Follow Your Arrow: The Journey of a Mustang From Wild to Well-Educated

“You can’t teach an old dog new tricks” — but you CAN teach an older horse. Tami Fawcett of Mustangs Mend seeks to change the misconception about training older mustangs with a new project.

You can’t teach an old dog new tricks, or at least that’s how the old adage goes. Amongst equestrians, the stigma that comes along with training a horse beyond its adolescent years mirrors the sentiment in that old saying.

As America’s wild horse holding corrals continue to fill up, it’s often the older horses who are overlooked by potential adopters: maybe they believe an older horse will be more difficult to train, or maybe they believe they have less to offer in terms of quality riding years. For whatever reason, these older horses often struggle to find a permanent home.

This past December, 260 horses from the Devil’s Garden herd management area in northern California were rounded up and placed in holding. Out of the 260 horses, many were ten years old or older.

Tami Fawcett and her Oregon-based non-profit organization, Mustangs Mend, work to place at-risk mustangs that may have for one reason or another found themselves headed down a tragic path. By evaluating the mental and physical needs of each horse, Mustang Mend is able to redirect these vulnerable souls towards a sunnier future. Late in 2018, Tami learned of the Devil’s Garden roundup and knew she had to help.

Tami’s mind immediately jumped to the older horses, which because of the aforementioned unfavorable misconception tend to have a harder time getting adopted. Tami made the decision that not only would she take in one of these older mustangs, but she would also prove to the world that they still hold plenty of value.

In January, Tami traveled down to California where the horses from the Devil’s Garden herd were in holding. Out of the group, Tami chose a 10 year old, sturdy bay gelding and made arrangements for him to be transported back to Oregon. She named him Arrow and coordinated with trainer, Alissa Gordon, who will be overseeing his gentling process.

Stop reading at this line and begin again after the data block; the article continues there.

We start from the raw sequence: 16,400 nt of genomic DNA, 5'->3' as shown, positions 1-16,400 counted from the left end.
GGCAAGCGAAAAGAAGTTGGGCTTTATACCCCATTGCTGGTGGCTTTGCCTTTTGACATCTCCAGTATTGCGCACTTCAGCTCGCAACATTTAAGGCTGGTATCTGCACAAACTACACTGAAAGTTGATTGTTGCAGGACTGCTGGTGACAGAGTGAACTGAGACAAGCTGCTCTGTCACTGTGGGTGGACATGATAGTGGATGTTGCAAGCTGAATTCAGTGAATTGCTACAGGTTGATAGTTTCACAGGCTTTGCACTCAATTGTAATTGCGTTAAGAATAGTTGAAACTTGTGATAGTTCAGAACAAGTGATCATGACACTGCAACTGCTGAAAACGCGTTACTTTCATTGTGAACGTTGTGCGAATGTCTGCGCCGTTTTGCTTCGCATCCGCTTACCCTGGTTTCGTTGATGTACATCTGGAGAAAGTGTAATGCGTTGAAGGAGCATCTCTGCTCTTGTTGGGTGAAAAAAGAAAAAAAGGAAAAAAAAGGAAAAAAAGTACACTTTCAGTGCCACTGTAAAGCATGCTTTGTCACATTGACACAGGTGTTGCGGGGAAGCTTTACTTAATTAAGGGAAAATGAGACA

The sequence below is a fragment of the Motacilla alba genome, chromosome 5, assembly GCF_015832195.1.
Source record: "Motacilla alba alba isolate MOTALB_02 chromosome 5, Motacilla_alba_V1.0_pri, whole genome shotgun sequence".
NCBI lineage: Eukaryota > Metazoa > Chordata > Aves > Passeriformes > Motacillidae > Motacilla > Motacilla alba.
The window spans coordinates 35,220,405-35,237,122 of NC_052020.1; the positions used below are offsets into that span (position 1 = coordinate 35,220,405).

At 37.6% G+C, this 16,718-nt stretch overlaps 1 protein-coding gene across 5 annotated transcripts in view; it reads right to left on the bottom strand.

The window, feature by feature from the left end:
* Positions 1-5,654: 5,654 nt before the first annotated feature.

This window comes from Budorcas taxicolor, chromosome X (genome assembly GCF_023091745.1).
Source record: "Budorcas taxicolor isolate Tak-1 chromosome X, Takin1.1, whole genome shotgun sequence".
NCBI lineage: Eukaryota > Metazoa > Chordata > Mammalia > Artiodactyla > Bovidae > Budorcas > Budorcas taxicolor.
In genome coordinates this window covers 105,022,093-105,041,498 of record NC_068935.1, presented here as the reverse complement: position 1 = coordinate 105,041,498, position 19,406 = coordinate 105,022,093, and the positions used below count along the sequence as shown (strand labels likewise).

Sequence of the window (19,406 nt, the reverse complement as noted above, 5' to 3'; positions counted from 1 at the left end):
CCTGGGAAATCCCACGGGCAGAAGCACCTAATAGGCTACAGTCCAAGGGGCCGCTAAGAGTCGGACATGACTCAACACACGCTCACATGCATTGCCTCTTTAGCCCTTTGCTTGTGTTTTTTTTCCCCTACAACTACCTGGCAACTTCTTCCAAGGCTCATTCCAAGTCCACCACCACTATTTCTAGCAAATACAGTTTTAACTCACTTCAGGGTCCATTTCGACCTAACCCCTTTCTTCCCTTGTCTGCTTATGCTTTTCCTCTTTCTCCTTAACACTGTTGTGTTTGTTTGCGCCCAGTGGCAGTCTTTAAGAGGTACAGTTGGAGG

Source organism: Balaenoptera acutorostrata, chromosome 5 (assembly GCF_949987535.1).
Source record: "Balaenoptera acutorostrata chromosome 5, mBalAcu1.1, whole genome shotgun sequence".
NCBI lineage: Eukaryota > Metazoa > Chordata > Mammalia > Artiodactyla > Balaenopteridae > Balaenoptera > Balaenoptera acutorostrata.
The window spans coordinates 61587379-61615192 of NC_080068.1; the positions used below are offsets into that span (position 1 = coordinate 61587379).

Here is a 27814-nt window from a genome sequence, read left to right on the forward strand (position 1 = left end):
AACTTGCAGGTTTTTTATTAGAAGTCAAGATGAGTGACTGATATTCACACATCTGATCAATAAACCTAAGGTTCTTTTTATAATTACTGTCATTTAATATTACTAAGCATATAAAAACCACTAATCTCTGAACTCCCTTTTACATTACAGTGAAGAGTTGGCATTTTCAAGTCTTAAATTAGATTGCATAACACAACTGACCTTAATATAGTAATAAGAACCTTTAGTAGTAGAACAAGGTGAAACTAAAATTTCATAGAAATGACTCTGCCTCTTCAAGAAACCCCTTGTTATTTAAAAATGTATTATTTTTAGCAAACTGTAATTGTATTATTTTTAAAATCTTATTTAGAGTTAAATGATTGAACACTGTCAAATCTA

Arrow loading on to the trailer and headed towards his new life!

The wise eyes of an older horse. Photo by Stacy Snow.

Tami and Alyssa are determined to give Arrow a new lease on life, but for them, changing the life of just one mature mustang isn’t enough. They want to show the rest of the world that despite the misconception believed by so many that older horses are more difficult to train, these horses have so much value and are waiting for someone to take a chance on them.

Arrow in holding. Photo by Stacy Snow.

In order to do that, Tami wants to bring Arrow’s story to the world. His transformation from wild to well-educated will be documented on camera and constructed into a short film. Tami’s goal is is to make something really special that will capture the eye of the public and shed some light on the plight of mature horses in holding like Arrow.

Now, as you might imagine, coordinating the care and training of a wild horse is no small endeavor. Neither is producing quality video footage that will win the hearts and minds of potential adopters across the world! If you believe this is a story that needs to be told, please visit the Mustangs Mend Patreon site  to help make this dream a reality! You can also follow Arrow’s progress on the Wild, Wise, and Willing Facebook page.

By bringing Arrow’s story to the world, Tami is hoping that the next time one is confronted with the saying “you can’t teach an old dog new trick,” a quick, unwavering reply of “but you can teach a new horse” will be at the ready.

Go mustangs, go Arrow, and go riding!

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